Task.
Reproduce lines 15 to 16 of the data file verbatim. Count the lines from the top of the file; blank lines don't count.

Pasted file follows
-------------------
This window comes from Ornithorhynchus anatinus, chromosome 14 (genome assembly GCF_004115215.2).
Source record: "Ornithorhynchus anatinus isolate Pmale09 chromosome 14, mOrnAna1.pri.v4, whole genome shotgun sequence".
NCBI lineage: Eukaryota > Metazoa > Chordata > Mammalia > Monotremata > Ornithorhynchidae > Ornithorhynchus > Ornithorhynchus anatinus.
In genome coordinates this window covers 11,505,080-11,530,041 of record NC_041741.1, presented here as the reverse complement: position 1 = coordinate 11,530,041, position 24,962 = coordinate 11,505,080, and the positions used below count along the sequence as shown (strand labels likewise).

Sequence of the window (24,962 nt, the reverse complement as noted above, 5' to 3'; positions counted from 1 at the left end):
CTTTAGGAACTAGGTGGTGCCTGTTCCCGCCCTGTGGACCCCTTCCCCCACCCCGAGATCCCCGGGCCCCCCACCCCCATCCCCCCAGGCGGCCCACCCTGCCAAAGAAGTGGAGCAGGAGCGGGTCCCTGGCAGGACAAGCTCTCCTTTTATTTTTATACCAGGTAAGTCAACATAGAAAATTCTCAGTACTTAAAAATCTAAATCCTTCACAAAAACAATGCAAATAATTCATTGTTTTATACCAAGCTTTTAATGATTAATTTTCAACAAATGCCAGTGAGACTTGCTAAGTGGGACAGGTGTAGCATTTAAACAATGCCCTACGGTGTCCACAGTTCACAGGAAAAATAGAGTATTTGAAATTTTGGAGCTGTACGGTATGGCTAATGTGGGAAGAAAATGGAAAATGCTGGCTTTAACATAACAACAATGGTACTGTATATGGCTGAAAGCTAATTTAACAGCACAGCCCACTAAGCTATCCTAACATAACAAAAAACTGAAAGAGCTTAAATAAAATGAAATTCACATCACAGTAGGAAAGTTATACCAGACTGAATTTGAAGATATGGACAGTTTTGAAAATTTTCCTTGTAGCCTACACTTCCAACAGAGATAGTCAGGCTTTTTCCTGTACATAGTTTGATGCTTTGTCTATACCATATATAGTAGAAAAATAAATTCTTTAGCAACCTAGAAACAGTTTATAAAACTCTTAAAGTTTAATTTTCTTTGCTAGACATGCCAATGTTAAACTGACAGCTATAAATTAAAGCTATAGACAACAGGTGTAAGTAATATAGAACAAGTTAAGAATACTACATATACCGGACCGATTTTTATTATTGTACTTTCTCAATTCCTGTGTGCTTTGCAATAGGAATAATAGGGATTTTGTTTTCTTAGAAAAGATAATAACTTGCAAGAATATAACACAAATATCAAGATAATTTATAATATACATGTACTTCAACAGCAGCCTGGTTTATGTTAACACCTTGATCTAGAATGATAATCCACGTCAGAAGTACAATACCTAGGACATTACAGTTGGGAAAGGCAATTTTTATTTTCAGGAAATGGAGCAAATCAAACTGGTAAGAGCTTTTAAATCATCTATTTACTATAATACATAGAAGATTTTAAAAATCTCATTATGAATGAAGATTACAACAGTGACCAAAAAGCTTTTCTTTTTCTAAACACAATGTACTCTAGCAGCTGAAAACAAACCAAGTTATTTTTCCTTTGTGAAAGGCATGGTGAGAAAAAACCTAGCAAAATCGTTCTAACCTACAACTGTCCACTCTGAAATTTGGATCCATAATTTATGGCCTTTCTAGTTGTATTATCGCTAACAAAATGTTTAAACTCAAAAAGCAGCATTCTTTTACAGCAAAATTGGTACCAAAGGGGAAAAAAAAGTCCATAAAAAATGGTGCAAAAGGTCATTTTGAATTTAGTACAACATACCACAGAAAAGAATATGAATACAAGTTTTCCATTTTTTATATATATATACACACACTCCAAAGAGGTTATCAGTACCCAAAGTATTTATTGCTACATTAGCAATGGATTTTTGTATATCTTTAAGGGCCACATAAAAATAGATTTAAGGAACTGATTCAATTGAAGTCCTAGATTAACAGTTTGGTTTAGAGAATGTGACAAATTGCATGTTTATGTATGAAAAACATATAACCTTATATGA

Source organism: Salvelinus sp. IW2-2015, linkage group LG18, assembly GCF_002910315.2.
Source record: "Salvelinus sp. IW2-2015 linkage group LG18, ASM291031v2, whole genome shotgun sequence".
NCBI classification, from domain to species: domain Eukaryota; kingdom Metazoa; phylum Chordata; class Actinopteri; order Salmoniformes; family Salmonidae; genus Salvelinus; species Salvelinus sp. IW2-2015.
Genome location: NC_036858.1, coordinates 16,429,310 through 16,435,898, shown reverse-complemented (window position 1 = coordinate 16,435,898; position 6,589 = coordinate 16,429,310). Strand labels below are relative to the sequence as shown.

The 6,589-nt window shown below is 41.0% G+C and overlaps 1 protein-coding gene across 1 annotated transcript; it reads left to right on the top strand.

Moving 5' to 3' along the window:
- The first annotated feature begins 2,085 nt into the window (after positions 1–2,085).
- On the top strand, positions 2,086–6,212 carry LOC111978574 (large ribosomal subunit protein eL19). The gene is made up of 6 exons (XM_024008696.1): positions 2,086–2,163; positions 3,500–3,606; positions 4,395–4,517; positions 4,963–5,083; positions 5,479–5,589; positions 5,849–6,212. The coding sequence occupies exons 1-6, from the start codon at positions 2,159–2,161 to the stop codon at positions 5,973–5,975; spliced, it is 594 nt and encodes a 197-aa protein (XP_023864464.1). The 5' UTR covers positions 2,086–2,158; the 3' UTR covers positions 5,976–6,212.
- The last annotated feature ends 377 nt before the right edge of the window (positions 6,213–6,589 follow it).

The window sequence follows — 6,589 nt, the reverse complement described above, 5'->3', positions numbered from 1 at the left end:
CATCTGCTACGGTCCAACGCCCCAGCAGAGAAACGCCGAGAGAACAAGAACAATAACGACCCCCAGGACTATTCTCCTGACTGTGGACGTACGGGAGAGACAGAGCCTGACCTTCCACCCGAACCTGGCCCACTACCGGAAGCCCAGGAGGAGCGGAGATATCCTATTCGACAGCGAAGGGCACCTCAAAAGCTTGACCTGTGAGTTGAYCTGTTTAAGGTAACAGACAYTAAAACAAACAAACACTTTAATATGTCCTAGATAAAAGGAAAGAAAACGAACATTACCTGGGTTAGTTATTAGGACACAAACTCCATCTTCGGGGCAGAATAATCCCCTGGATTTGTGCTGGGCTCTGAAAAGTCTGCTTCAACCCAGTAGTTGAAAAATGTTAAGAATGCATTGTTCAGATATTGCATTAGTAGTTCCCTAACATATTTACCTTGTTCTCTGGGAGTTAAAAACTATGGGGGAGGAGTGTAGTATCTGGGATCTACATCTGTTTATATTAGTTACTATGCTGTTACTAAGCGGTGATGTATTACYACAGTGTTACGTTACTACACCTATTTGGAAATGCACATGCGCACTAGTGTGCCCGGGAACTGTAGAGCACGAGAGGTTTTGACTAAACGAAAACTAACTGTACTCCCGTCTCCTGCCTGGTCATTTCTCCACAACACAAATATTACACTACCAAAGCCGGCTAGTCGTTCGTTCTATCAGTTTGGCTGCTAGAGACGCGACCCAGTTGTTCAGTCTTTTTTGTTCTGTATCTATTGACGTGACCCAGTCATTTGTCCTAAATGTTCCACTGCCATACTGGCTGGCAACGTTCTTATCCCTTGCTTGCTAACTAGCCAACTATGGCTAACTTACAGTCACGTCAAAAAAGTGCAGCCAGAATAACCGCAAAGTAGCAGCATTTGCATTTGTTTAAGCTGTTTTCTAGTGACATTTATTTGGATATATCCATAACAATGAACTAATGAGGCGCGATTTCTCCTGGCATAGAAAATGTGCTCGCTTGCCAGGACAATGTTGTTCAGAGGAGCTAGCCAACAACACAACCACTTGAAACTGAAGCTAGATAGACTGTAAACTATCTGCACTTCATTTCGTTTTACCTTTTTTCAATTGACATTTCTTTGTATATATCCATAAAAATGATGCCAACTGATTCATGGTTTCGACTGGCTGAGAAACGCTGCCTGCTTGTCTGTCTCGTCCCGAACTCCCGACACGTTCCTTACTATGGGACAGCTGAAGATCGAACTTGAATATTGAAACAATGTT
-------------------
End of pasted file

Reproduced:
- The last annotated feature ends 377 nt before the right edge of the window (positions 6,213–6,589 follow it).

The window sequence follows — 6,589 nt, the reverse complement described above, 5'->3', positions numbered from 1 at the left end: